If the patient's symptoms do not improve within 2 to 4 weeks of chiropractic manipulation, then other treatment possibilities beyond a chiropractic program should be explored.

For example, there may be:

  • Another mechanical problem that has been overlooked and the chiropractor should try treating a different spinal area
  • Repeated ergonomic stress that reproduces the patient's pain. Ergonomic suggestions should be addressed
  • A complicating condition that may need further diagnostic evaluation or may benefit from another form of treatment besides the current chiropractic program

It is not uncommon to note mild discomfort after the initial manipulation treatment for the first 24 hours (similar to starting a new exercise). Beyond that, if the patient has pain during spinal manipulation and/or increased pain following the manipulation, then the chiropractor should stop doing that kind of manipulation and re-evaluate the treatment plan immediately.


Changes to Chiropractic Treatment Approaches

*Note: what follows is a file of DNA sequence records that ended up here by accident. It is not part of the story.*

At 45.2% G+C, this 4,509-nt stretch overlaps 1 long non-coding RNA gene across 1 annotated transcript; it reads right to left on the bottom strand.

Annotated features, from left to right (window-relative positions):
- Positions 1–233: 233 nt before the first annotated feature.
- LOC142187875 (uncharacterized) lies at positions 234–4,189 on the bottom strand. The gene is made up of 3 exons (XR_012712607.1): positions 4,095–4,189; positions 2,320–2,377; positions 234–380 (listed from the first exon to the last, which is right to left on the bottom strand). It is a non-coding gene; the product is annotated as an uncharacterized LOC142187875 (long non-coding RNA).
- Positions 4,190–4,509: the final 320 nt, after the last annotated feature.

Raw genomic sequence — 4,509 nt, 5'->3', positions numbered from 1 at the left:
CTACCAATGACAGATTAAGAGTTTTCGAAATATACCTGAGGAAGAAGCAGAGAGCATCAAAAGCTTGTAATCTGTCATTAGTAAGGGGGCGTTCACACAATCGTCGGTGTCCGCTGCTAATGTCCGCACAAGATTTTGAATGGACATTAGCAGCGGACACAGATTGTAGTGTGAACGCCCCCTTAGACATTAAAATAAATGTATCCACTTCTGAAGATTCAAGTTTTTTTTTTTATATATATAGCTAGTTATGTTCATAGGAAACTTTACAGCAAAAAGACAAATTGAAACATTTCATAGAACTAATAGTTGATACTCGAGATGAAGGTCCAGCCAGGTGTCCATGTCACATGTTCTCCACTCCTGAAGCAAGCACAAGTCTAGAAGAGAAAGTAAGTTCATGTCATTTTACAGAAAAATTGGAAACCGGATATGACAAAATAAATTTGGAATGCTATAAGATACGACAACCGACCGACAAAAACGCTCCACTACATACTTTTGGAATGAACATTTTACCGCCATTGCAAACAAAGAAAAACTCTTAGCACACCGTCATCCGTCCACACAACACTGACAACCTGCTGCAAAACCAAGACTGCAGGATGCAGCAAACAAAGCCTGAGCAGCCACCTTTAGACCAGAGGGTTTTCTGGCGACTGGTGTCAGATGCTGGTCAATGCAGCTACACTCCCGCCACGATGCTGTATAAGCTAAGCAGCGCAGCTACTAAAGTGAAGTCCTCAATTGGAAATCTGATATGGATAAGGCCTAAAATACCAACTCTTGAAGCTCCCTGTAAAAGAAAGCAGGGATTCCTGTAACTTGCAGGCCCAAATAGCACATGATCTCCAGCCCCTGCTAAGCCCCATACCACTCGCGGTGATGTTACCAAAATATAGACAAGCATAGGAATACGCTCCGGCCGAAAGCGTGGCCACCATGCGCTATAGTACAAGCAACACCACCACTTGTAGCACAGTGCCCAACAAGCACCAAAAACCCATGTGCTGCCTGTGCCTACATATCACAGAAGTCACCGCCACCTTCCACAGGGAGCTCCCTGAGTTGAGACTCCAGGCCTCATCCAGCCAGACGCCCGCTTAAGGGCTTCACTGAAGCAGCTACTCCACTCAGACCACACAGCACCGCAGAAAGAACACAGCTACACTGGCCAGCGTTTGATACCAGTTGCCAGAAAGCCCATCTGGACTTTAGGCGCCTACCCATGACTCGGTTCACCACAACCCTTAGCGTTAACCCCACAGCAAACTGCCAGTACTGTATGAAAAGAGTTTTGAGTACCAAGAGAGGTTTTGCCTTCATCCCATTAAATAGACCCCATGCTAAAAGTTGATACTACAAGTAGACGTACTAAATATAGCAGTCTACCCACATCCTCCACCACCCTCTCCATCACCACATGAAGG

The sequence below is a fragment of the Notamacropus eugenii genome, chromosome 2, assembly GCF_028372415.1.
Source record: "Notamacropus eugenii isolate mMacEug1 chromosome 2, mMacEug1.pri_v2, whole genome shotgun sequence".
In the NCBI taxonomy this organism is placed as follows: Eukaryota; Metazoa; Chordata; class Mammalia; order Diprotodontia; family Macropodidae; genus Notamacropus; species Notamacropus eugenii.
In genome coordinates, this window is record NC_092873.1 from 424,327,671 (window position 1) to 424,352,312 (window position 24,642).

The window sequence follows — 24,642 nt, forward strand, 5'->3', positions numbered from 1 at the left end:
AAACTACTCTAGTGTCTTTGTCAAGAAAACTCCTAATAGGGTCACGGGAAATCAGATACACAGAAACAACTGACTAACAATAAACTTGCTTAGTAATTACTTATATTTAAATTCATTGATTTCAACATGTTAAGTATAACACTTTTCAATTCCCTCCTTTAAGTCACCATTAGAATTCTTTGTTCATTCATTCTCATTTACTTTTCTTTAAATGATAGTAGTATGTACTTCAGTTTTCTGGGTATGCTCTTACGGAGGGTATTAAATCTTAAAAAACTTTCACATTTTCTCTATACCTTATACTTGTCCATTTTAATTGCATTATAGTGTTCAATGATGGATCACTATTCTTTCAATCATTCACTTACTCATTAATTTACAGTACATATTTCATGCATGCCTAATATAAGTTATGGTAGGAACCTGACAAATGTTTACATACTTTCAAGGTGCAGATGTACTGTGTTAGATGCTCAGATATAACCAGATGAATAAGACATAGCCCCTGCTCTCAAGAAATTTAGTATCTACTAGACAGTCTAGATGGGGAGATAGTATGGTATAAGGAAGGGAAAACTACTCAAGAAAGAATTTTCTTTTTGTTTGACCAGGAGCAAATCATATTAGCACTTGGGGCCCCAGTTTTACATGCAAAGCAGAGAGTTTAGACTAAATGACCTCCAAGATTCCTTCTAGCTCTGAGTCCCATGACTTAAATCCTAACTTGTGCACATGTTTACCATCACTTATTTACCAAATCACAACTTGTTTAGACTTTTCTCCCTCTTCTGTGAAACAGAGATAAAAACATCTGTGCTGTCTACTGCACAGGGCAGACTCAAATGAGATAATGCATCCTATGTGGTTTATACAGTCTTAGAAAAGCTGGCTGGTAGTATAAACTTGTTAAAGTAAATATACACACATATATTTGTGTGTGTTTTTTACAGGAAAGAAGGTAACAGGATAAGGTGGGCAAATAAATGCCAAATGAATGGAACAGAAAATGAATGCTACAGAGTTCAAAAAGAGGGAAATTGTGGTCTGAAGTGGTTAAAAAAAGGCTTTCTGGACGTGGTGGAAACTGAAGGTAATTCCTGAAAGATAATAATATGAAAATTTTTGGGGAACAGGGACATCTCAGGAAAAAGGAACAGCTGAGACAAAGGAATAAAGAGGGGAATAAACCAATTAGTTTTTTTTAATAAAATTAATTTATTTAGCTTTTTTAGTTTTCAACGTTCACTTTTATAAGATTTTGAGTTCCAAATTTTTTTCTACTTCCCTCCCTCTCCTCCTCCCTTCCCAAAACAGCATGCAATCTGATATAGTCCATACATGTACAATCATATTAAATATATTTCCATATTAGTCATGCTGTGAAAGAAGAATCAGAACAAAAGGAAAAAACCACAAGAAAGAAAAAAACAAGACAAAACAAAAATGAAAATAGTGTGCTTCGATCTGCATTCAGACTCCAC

If the patient is not getting pain relief after the first 2 to 4 weeks of chiropractic manipulation, then a good chiropractor will typically consider other alternatives.

Typical changes that may be made to the chiropractic treatment plan include:

  • Treating a different spinal area
  • Changing the therapeutic/treatment technique for an additional 2 to 4 week trial period, followed by a re-evaluation
  • Co-managing the patient with other allied healthcare providers, such as a medical doctor, osteopathic physician, and/or physical therapist, or with a complementary medicine practitioner such as acupuncturist, massage therapist, or naturopath
  • Referring to another practitioner - either another chiropractor or other healthcare provider, or to an integrated spine clinic

A good chiropractor will usually have strong working relationships with other health professionals in their area, including spine surgeons, physical therapists, massage therapists, physiatrists, and pain management specialists.

Patients are well advised to look for a chiropractor who routinely coordinates patient care with these types of health professionals, either as part of an informal network - referring patients to other doctors and health professionals that they trust - or as a part of an integrated network or spine clinic.